In the 1870s Great Longstone was a much larger parish, stretching as far as, and including, Holme Hall on the edge of Bakewell.
The following is an extract from the Imperial Gazetteer of England and Wales
LONGSTONE (GREAT), a village, a township, and a chapelry in
Bakewell parish, Derby. The village stands on high ground, under a
lofty range of hills, called Longstone Edge, near the Derby and Buxton
railway, 3 miles NW by N of Bakewell; consists of one long street; and
has a station on the railway, and a post office under Bakewell.
township bears the name of Great Longstone-with-Holme. Real property,
£5,292; of which £990 are in quarries. Population in 1851 was 564 and in 1861 was 683,
living in 130 houses. The increase of population. arose from the temporary presence of
labourers at the forming of the railway.
The manor and much of the land
belong to the Duke of Devonshire. Longstone Hall, an ancient mansion at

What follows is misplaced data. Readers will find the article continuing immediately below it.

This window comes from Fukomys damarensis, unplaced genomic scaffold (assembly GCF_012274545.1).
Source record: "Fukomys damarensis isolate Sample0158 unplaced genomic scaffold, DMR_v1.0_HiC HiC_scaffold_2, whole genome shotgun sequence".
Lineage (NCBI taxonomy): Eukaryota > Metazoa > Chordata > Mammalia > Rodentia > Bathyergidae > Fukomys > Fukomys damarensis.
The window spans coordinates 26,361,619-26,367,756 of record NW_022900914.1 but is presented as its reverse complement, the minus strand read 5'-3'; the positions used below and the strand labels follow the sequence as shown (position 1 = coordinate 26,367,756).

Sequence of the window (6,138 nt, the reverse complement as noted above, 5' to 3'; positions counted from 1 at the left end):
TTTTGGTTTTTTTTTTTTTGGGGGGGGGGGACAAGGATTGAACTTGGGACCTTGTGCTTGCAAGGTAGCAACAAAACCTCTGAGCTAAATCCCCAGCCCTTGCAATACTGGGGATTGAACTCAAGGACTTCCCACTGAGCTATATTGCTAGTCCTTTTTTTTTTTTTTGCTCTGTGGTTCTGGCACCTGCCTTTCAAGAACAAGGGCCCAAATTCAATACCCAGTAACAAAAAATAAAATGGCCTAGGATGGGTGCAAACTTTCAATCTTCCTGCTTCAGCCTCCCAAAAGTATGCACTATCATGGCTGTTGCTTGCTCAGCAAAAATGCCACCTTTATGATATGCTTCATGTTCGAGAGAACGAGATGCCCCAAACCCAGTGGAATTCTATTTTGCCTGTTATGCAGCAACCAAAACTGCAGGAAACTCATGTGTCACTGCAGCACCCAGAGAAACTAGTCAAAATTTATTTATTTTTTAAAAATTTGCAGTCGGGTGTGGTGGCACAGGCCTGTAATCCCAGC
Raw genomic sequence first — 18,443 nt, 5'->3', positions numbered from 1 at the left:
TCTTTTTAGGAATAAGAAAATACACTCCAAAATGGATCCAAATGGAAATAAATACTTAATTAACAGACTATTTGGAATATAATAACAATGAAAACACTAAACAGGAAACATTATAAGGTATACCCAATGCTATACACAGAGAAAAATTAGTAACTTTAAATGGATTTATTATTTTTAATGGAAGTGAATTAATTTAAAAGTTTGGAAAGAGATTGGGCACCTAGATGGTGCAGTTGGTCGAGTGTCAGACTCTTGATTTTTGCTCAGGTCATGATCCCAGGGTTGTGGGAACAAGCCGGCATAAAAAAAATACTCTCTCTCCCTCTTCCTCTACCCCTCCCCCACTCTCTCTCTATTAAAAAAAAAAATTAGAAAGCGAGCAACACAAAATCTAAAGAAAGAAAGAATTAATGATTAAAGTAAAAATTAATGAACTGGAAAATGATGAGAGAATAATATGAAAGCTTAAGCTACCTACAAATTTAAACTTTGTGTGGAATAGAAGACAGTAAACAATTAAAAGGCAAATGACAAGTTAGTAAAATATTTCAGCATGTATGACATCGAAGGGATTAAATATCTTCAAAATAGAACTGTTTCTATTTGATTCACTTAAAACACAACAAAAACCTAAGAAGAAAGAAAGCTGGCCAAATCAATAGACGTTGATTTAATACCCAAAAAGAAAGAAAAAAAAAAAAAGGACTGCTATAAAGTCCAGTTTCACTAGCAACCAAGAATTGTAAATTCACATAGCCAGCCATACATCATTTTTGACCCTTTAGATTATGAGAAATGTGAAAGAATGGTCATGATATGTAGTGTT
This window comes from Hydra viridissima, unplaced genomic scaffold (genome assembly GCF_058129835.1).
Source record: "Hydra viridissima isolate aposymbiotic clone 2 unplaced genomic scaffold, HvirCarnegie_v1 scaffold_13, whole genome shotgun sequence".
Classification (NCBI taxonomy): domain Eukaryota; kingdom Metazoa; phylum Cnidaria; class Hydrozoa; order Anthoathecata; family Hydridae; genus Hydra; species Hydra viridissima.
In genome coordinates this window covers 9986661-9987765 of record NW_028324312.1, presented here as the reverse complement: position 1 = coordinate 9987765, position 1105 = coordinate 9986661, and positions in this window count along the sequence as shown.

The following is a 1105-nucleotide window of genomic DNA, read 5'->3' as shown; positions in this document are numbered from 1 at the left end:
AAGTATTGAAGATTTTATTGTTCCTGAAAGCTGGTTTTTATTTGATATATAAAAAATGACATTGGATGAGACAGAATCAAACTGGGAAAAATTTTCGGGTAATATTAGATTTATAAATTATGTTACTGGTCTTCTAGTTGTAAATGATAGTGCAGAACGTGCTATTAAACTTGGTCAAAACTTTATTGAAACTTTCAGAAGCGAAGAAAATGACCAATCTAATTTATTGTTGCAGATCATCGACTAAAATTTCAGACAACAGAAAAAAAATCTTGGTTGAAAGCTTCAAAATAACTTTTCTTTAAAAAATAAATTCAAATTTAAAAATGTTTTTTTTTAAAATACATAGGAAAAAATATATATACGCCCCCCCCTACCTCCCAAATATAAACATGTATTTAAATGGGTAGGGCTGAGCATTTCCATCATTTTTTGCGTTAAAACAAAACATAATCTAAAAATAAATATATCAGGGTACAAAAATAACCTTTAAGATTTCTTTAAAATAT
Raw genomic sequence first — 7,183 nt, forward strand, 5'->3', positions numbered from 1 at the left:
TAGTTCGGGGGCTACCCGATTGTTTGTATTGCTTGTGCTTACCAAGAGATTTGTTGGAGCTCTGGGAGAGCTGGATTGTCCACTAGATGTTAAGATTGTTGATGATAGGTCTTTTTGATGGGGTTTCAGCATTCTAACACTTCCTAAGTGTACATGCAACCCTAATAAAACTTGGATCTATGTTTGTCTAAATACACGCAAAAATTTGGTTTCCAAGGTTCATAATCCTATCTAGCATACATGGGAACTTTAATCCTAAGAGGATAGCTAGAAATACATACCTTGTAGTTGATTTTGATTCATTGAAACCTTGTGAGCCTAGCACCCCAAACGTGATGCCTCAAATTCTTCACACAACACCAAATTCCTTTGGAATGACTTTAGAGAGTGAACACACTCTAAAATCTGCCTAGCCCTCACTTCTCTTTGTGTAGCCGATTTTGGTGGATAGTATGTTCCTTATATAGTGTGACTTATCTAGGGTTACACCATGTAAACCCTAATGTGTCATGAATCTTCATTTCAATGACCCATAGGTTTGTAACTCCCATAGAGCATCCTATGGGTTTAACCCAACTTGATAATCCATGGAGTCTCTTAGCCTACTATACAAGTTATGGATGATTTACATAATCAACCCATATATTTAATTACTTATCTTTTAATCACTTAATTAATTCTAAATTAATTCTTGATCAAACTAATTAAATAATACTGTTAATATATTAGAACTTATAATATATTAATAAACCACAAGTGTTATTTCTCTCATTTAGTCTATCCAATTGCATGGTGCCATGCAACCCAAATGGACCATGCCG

the West end of the village, is the seat of T. Gregory, Esq. Holme Hall is
the residence of T. J. Gisborne, Esq.
The chapelry includes also Little
Longstone township, and part of Wardlow (popluation of 925 living in 173 houses. The
living is a p. curacy in the diocese of Lichfield. Value, £190.*
Patron, the Vicar of Bakewell. The church is old; comprises nave and
chancel, with a small tower; and contains monuments of the noble family
of Eyre. There are two dissenting chapels, respectively in Great
Longstone and Little Longstone; and there is a commodious school, built
in 1862, and endowed with £25 a year.
Source = www.visionofbritian.org.uk
For more interesting info see extracts from White's 1857 directory of Derbyshire and search for 'Great Longstone'.
Or Kelly's Directory for 1891
A very good collection of historical information about Longstone can be found on the GENUKI site